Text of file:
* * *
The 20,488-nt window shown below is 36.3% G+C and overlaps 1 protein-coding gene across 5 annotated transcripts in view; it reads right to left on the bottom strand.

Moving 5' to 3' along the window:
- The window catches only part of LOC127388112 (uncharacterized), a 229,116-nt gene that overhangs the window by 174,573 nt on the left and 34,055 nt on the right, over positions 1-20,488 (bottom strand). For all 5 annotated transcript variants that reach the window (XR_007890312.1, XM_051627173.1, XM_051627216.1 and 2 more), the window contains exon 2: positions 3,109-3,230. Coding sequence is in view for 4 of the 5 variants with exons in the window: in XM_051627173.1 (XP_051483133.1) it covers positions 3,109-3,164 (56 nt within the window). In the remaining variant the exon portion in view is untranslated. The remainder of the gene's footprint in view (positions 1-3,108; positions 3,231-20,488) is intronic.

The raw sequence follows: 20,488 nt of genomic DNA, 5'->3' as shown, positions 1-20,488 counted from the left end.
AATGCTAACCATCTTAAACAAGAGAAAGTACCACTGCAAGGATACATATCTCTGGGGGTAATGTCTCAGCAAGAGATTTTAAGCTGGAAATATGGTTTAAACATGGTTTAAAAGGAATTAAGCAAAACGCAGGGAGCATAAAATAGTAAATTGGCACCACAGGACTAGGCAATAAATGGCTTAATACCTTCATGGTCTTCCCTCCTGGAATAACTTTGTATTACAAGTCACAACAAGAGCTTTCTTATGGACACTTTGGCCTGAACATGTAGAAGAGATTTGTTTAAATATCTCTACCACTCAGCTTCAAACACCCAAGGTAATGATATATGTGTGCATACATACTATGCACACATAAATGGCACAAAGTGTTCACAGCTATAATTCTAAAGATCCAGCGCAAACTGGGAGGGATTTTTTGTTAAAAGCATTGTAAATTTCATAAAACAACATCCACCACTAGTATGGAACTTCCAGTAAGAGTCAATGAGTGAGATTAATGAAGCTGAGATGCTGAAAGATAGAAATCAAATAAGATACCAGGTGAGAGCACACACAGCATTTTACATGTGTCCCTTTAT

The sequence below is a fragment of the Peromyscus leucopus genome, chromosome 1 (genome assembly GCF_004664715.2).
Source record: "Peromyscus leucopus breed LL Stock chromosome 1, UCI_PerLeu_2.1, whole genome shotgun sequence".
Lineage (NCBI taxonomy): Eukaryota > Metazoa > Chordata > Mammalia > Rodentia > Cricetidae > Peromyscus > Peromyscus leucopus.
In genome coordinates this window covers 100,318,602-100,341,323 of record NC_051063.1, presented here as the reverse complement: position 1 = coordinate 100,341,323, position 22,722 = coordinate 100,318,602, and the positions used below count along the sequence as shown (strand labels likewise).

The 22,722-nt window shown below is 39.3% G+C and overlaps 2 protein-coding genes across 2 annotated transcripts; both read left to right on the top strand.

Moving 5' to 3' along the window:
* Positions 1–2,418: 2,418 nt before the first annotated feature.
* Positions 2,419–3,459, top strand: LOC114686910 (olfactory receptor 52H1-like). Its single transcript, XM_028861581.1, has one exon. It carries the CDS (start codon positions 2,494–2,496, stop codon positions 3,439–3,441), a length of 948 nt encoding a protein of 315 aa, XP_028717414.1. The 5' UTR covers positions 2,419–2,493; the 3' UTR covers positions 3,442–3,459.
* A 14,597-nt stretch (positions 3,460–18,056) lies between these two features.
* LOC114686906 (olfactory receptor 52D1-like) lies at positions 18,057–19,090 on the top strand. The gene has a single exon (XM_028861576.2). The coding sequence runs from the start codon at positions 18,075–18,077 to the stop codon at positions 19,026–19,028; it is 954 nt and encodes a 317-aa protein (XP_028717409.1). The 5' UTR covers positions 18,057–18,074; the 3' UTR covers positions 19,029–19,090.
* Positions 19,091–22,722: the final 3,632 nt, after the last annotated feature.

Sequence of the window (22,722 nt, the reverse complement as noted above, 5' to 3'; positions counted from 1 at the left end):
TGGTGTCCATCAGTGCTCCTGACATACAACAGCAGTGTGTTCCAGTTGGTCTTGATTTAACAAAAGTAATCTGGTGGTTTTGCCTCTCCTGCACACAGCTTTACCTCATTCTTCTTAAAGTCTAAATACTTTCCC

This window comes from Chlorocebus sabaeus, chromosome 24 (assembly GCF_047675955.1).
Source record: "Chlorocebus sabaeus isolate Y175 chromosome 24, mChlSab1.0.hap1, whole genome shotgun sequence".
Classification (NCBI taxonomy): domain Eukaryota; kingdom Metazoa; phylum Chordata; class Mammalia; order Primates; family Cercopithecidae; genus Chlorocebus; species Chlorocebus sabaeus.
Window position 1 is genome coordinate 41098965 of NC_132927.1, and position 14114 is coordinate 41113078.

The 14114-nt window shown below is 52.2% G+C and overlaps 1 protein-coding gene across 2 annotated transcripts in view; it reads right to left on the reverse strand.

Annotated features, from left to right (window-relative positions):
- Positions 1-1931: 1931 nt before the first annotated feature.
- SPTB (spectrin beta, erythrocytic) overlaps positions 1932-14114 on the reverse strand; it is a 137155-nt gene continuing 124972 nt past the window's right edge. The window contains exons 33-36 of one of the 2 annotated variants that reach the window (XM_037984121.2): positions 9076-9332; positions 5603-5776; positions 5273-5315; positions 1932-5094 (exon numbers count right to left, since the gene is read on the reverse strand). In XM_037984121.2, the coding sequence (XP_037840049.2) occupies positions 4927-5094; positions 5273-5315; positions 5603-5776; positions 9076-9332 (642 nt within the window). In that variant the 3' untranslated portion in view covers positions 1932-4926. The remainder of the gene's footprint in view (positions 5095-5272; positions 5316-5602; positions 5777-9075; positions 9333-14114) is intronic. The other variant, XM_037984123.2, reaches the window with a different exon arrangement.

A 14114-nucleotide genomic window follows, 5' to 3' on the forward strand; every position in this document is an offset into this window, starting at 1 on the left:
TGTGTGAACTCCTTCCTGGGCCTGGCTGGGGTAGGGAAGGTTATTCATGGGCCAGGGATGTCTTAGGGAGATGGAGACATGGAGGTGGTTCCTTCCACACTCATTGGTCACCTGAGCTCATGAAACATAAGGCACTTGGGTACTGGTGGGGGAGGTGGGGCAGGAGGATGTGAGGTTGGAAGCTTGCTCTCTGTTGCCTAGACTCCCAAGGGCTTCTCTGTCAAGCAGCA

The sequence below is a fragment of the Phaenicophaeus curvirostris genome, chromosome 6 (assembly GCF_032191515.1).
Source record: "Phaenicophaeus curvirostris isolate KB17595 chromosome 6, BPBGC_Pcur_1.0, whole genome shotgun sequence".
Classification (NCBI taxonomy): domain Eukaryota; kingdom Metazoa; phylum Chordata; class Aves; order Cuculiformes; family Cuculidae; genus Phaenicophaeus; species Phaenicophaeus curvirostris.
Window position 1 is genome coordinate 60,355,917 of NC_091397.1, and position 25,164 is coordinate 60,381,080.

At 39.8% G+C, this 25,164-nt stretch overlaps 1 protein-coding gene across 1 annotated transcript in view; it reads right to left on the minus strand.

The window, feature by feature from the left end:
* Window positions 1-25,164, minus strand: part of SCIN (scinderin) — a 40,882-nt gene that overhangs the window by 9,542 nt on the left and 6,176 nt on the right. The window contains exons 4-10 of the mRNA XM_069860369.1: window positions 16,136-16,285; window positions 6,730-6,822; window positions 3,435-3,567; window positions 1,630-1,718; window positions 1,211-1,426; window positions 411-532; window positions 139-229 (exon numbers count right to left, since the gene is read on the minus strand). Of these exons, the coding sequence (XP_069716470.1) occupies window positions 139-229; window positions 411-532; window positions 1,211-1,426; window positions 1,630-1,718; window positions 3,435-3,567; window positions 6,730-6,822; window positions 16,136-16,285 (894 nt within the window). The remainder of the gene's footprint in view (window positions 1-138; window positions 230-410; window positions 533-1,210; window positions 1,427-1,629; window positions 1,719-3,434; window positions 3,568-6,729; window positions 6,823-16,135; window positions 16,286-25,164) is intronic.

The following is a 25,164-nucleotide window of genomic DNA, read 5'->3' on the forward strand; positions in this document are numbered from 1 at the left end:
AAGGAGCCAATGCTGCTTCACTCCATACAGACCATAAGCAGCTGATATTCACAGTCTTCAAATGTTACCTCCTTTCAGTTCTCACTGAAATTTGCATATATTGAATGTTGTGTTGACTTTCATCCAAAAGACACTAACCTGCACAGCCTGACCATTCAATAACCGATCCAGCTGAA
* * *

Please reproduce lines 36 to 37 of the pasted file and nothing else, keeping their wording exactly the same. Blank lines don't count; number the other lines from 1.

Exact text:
The following is a 25,164-nucleotide window of genomic DNA, read 5'->3' on the forward strand; positions in this document are numbered from 1 at the left end:
AAGGAGCCAATGCTGCTTCACTCCATACAGACCATAAGCAGCTGATATTCACAGTCTTCAAATGTTACCTCCTTTCAGTTCTCACTGAAATTTGCATATATTGAATGTTGTGTTGACTTTCATCCAAAAGACACTAACCTGCACAGCCTGACCATTCAATAACCGATCCAGCTGAA